Elizabeth of York

Let’s talk about the story of Elizabeth of York, an important English queen, wife of Henry VII, and a significant woman in the Wars of the Roses, in the medieval England.

Ritratto di Elizabeth of York
Tempo di lettura articolo: 4 minuti

Elizabeth of York was a very significant woman in the history of England, during the Middle Ages. In fact, following her marriage with the Lancastrian Henry VII Tudor, which ended the Wars of the Roses, she became Queen of England. She was also very famous for her personality, for her different passions and, especially, for the influence she was said to have over the king.

Elizabeth of York was the eldest daughter of Edward IV and Elizabeth Woodville. She was born on 11 February 1466 in the Palace of Westminster, in London, where the House of Lords and the House of Commons, which are the two Houses of the United Kingdom’s Parliament, are located nowadays. So, her christening was celebrated in Westminster Abbey, one of the United Kingdom’s most notable and prestigious religious buildings. It is said that Elizabeth had many passions and that she transmitted them to her children with a lot of commitment. She loved literature, music and dancing. Moreover, she owned a great number of greyhounds, which she looked after and cared for, because of her love for hunting and archery.

Elizabeth of York

The Wars of the Roses

At the time of her birth, in England, the Wars of the Roses had already been fought for ten years. It was a dispute which broke out between the two rival houses of Lancaster and York, due to the enormous losses of land and wealth that both the families had suffered. Later, it degenerated in a civil war. This conflict is known as the Wars of the Roses because the emblem of both families was a rose: red for Lancaster and white for York. The dispute was settled with Elizabeth’s marriage with the Lancastrian Henry VII, which was celebrated in January 1486. It is important to remember that Elizabeth married Henry VII after his success in the Battle of Bosworth, which was decisive for the end of the Wars of the Roses.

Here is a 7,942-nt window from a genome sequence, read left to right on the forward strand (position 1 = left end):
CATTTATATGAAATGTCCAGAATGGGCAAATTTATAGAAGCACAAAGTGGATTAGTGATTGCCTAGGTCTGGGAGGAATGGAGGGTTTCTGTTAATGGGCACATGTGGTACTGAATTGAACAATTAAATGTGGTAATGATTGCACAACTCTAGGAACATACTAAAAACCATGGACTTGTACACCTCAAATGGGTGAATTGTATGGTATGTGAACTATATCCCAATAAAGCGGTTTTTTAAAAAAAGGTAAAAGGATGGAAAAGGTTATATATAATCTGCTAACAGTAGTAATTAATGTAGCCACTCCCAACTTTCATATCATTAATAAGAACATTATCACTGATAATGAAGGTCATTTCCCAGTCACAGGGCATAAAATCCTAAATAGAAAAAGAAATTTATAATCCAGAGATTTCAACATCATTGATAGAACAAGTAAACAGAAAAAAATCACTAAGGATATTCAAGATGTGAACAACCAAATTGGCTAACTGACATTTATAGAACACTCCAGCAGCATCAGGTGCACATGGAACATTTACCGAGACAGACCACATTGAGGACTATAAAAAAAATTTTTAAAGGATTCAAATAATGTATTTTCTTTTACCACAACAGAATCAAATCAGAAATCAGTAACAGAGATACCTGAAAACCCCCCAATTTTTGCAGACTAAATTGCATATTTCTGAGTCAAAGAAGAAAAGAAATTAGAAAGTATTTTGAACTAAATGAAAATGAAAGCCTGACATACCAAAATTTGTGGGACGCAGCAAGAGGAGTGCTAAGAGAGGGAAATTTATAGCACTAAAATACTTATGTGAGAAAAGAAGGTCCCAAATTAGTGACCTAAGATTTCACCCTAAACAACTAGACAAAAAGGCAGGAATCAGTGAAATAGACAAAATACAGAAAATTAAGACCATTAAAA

Elizabeth of York and Henry VII

Many people wonder if Henry really loved Elizabeth. Although the marriage was celebrated for political reasons, historical sources report that the king was very fond of his wife. Of course, the couple’s early years together may have been challenging, since there was no trust between the two rulers. In fact, up until a few months before their wedding, Elizabeth and Henry VII had been part of two rival families. They had seven children together, but, unfortunately, their eldest son Arthur, Prince of Wales, died in 1502, when he was only fifteen years old. Their second and only surviving son became King Henry VIII of England, after the death of his father. Over time, the king learned to love and trust his wife, especially for her great personality.

Elizabeth of York and Henry VII

There are many theories about how much power the king granted to Elizabeth. In general, Henry VII did not allow any kind of power to his wife, as all kings used to do. However, it is said that Elizabeth was sometimes involved by the king in his diplomatic relations, especially in helping to arrange their children’s marriages, which was a task that all the queens were able to do, during the Middle Ages and beyond. Furthermore, Elizabeth of York was known to have a great influence over Henry VII. So, for this reason, many powerful people gave her a lot of precious and valuable gifts in order to secure her favour. This means that Elizabeth was a very important person at court, despite having no legal power. 

The death of Elizabeth of York

The grave of Elizabeth of York and King Henry VII

Elizabeth of York died on 11 February 1503, when she was thirty-seven years old, after giving birth to her daughter Katherine. She passed away due to an infection from childbirth, which also killed her newborn daughter a few days later. Henry VII seemed sincerely shocked and saddened by his wife’s death, and he organised a magnificent funeral for her. Elizabeth was buried in Westminster Abbey, into a chapel built especially for her. Henry VII, who died a widower in 1509, was buried next to his wife. In fact, it was believed that, in this way, the love between the two rulers continued to exist even after death. However, Elizabeth’s greatest love was the one that she felt for her homeland, England.

Nowadays, we remember Elizabeth of York for her qualities as a mother and wife, for her interesting personality and for her love for her country, as well as for the significant role that her marriage played for the end of the Wars of the Roses.


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